Good communication is a key part of a relationship – and being clear about finances and your expectations is all part of this. This conversation is worth having as soon as you realise it’s getting serious and you want a future with your partner, Daniella Elchaar, Senior Financial Adviser with BT Advice, recommends.
You don’t necessarily need to know every little thing, after all, chances are you are still finding out a range of more interesting and fun quirks about your partner, but the basics might include the following.
You need to know what you’re inheriting when it comes to joint debt. This might range from big ticket items like home loans to the less remembered but equally important credit card debts as well as HECS debts.
A default or bankruptcy could affect yours or your partner’s credit score and cashflow – not to mention your future plans with them such as buying a property together.
This could actually be a major source of contention down the track if one partner flashes the cash while the other is more frugal. Shared habits affecting money might also include one of you living from pay check to pay check while the other is more likely to put something aside each week.
Do you both have the same dreams? Does one of you want to spend everything on a gap year while the other wants to put everything in shares? Or is one party a gambler who might carry this habit through your relationship? Knowing this upfront can help you compromise, but also save you from heartbreak down the track if these dreams are deal breakers for the relationship.
Bear in mind, how we manage our finances can link to our personality so your partner’s behaviour can be something that carries into the relationship, for better or worse.
To combine or not combine – that is the question. Deciding whether or not to combine assets and finances – or apply for joint loans – can still be complicated. There are pros and cons to combining or keeping everything separate.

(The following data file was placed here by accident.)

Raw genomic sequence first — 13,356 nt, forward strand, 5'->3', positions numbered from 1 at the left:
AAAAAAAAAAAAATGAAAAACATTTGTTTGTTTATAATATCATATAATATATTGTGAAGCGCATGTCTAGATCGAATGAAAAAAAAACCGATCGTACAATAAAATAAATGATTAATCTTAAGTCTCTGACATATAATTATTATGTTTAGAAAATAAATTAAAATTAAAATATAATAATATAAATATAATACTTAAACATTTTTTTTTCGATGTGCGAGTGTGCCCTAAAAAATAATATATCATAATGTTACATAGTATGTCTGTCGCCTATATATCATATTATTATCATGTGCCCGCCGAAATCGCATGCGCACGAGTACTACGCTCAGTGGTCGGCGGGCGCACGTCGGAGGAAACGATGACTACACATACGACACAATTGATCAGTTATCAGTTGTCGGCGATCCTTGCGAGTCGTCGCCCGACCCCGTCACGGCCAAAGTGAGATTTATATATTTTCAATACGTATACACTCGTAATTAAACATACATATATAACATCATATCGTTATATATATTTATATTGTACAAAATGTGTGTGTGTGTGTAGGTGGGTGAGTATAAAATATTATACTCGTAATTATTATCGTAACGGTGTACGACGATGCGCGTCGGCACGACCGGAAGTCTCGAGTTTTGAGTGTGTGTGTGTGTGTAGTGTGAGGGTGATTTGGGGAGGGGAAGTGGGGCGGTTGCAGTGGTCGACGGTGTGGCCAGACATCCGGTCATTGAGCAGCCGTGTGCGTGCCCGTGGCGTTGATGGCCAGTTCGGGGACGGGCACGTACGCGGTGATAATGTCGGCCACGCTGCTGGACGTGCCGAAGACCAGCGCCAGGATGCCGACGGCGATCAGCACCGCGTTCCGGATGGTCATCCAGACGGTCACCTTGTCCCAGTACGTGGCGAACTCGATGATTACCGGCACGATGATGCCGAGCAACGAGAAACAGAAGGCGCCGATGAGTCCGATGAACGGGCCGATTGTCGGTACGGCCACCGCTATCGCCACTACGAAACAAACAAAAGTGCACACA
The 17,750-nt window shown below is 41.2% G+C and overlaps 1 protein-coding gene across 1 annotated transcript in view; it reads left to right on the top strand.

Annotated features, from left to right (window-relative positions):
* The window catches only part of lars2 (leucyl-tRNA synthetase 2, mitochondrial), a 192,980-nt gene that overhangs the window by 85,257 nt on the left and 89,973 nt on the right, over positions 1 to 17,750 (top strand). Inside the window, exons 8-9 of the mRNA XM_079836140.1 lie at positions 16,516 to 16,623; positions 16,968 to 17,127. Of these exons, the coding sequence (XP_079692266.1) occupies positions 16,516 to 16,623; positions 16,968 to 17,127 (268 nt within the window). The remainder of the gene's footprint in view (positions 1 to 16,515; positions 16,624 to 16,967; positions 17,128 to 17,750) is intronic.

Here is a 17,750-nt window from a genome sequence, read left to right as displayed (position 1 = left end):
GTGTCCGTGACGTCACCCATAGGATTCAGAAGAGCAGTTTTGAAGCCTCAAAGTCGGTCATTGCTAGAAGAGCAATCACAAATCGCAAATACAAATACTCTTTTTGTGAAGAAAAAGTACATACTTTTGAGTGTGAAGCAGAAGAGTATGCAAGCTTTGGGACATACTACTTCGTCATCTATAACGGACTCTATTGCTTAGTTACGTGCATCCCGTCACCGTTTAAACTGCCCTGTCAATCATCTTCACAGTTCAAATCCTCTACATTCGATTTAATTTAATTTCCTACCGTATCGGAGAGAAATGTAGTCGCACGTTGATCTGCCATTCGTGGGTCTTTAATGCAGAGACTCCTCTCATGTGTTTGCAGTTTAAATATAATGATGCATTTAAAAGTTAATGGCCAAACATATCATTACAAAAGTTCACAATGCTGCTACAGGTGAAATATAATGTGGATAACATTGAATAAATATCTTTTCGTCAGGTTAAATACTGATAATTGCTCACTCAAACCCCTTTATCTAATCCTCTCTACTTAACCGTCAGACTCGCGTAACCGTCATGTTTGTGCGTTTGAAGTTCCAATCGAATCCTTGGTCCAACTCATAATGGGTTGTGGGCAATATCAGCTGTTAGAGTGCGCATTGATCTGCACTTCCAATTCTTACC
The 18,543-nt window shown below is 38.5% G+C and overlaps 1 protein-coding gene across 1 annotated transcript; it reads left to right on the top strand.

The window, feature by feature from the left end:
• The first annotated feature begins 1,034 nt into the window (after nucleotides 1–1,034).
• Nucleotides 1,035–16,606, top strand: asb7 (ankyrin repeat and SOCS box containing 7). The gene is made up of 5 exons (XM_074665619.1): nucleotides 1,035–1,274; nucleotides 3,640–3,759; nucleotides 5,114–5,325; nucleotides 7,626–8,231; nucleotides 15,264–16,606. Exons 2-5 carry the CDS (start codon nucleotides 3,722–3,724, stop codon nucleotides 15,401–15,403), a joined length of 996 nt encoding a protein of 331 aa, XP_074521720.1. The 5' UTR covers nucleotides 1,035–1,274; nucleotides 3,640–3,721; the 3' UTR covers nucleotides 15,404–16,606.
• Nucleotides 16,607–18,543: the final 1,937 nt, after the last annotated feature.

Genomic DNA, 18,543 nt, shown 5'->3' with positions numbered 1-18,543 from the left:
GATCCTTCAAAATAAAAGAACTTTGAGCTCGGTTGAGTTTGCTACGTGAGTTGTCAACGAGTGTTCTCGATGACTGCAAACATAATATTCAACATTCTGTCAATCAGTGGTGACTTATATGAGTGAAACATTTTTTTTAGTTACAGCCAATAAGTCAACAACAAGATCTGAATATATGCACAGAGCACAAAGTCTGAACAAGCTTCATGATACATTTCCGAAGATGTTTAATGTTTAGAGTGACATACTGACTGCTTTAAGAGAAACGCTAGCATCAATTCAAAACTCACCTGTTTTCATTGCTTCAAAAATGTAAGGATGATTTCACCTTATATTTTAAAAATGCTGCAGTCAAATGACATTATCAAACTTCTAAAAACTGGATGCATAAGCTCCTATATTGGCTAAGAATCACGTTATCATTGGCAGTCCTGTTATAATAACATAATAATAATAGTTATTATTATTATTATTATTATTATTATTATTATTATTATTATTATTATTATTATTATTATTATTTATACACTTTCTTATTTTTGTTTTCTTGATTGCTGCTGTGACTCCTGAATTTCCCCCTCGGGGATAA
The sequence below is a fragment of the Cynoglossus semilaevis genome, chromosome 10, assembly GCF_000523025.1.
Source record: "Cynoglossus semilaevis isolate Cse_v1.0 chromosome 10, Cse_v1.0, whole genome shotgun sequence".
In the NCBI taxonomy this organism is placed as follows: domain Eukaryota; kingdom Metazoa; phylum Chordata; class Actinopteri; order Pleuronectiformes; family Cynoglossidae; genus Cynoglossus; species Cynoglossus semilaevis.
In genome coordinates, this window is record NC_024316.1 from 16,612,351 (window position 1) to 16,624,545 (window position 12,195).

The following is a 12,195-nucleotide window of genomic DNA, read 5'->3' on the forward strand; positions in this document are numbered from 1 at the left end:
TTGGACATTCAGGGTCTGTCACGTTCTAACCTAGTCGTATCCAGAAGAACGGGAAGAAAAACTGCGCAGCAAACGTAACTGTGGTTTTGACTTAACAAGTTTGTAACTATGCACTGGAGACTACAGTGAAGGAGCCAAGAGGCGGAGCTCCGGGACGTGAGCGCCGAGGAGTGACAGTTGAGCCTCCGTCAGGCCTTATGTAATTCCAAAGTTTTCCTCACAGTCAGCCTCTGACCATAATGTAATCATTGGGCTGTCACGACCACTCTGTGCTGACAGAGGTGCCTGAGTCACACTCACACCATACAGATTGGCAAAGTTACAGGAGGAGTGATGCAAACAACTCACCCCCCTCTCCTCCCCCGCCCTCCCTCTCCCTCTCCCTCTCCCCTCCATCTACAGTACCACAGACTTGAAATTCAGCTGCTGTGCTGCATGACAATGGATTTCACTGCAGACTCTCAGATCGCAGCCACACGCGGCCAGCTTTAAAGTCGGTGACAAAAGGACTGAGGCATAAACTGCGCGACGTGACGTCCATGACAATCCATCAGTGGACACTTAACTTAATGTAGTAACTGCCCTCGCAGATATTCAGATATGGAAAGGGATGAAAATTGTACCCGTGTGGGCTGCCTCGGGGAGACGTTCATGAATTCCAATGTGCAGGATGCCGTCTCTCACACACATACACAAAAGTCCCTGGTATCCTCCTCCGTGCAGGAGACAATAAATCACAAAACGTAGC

Pros for combining include:
Negatives for combining finances include:
In situations where your partner has existing debts or has previously declared bankruptcy, it might be valuable to seek professional advice from lawyers, accountants and financial advisers on managing this. Elchaar also mentions one example where there were no joint assets or debts and one partner wanted to ensure their newly formed business wouldn’t impact on the other’s assets within the relationship, should anything go wrong with the business. Speaking to professionals helped find a solution for structuring the business to manage a worst-case scenario.
Having practical conversations about finances upfront can help you find a fair and comfortable way of managing your future with your partner – for the best and the worst. Some of those urban legends about couple debts have risen because there haven’t been clear and honest discussions. Consider this the new love tip – discuss your finances and plans to keep the romance alive.
Information current as at 15 August 2017. This article provides an overview or summary only and it should not be considered a comprehensive statement on any matter or relied upon as such. This information does not take into account your personal objectives, financial situation or needs and so you should consider its appropriateness, having regard to these factors before acting on it.
Daniella Elchaar is a BT Adviser. BT Advisers are representatives of Westpac Banking Corporation ABN 33 007 457 141 AFSL & Australian credit licence 233714 (Westpac). BT Advice is a Division of Westpac. This publication has been prepared by Westpac. ©BT Financial Group 2017